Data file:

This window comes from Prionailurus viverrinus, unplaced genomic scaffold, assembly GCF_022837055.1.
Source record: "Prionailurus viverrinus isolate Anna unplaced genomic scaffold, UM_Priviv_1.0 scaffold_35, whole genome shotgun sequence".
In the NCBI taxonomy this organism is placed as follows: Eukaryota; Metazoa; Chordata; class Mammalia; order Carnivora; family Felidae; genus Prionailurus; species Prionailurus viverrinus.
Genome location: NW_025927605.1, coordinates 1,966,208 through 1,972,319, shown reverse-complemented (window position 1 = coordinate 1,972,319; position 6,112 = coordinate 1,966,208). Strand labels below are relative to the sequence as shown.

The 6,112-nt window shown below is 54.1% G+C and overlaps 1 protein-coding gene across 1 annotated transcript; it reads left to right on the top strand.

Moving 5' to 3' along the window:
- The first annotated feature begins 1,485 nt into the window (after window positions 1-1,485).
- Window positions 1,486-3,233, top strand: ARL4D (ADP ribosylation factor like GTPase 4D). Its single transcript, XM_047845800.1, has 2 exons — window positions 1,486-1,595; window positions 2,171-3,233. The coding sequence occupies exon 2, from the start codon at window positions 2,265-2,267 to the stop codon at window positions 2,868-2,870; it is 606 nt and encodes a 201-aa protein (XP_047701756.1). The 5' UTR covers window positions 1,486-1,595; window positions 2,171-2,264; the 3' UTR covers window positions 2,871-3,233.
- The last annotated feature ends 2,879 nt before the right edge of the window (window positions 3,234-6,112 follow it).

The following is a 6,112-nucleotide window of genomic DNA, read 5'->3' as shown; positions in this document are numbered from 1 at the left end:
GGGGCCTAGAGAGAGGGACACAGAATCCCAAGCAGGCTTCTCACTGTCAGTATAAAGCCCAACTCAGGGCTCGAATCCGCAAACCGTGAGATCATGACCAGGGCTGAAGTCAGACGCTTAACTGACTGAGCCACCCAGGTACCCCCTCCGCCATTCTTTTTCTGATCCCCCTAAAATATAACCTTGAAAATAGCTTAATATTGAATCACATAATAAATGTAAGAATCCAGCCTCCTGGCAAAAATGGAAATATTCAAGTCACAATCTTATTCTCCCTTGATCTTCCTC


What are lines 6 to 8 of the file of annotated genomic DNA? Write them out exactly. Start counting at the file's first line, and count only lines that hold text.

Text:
Moving 5' to 3' along the window:
- The first annotated feature begins 1,485 nt into the window (after window positions 1-1,485).
- Window positions 1,486-3,233, top strand: ARL4D (ADP ribosylation factor like GTPase 4D). Its single transcript, XM_047845800.1, has 2 exons — window positions 1,486-1,595; window positions 2,171-3,233. The coding sequence occupies exon 2, from the start codon at window positions 2,265-2,267 to the stop codon at window positions 2,868-2,870; it is 606 nt and encodes a 201-aa protein (XP_047701756.1). The 5' UTR covers window positions 1,486-1,595; window positions 2,171-2,264; the 3' UTR covers window positions 2,871-3,233.